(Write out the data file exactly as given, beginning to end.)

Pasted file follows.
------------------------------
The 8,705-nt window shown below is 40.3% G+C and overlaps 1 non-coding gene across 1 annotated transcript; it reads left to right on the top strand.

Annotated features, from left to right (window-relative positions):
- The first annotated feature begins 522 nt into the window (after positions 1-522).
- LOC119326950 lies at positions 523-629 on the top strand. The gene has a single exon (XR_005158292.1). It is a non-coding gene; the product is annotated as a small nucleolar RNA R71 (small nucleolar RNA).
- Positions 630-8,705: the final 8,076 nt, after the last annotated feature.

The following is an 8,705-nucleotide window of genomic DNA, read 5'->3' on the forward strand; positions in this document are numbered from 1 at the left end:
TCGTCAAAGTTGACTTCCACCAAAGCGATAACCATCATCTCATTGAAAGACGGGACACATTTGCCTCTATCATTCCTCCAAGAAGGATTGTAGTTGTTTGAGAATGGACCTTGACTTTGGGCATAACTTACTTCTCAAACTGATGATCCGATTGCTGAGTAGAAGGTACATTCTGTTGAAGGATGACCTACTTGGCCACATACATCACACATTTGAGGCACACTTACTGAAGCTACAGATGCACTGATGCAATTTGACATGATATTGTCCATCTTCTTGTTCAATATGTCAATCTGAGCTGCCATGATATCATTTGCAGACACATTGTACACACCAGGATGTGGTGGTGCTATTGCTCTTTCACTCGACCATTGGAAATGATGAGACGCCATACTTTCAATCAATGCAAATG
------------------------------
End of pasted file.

The 8,705-nt window shown below is 40.3% G+C and overlaps 1 non-coding gene across 1 annotated transcript; it reads left to right on the top strand.

Annotated features, from left to right (window-relative positions):
- The first annotated feature begins 522 nt into the window (after positions 1-522).
- LOC119326950 lies at positions 523-629 on the top strand. The gene has a single exon (XR_005158292.1). It is a non-coding gene; the product is annotated as a small nucleolar RNA R71 (small nucleolar RNA).
- Positions 630-8,705: the final 8,076 nt, after the last annotated feature.

The following is an 8,705-nucleotide window of genomic DNA, read 5'->3' on the forward strand; positions in this document are numbered from 1 at the left end:
TCGTCAAAGTTGACTTCCACCAAAGCGATAACCATCATCTCATTGAAAGACGGGACACATTTGCCTCTATCATTCCTCCAAGAAGGATTGTAGTTGTTTGAGAATGGACCTTGACTTTGGGCATAACTTACTTCTCAAACTGATGATCCGATTGCTGAGTAGAAGGTACATTCTGTTGAAGGATGACCTACTTGGCCACATACATCACACATTTGAGGCACACTTACTGAAGCTACAGATGCACTGATGCAATTTGACATGATATTGTCCATCTTCTTGTTCAATATGTCAATCTGAGCTGCCATGATATCATTTGCAGACACATTGTACACACCAGGATGTGGTGGTGCTATTGCTCTTTCACTCGACCATTGGAAATGATGAGACGCCATACTTTCAATCAATGCAAATG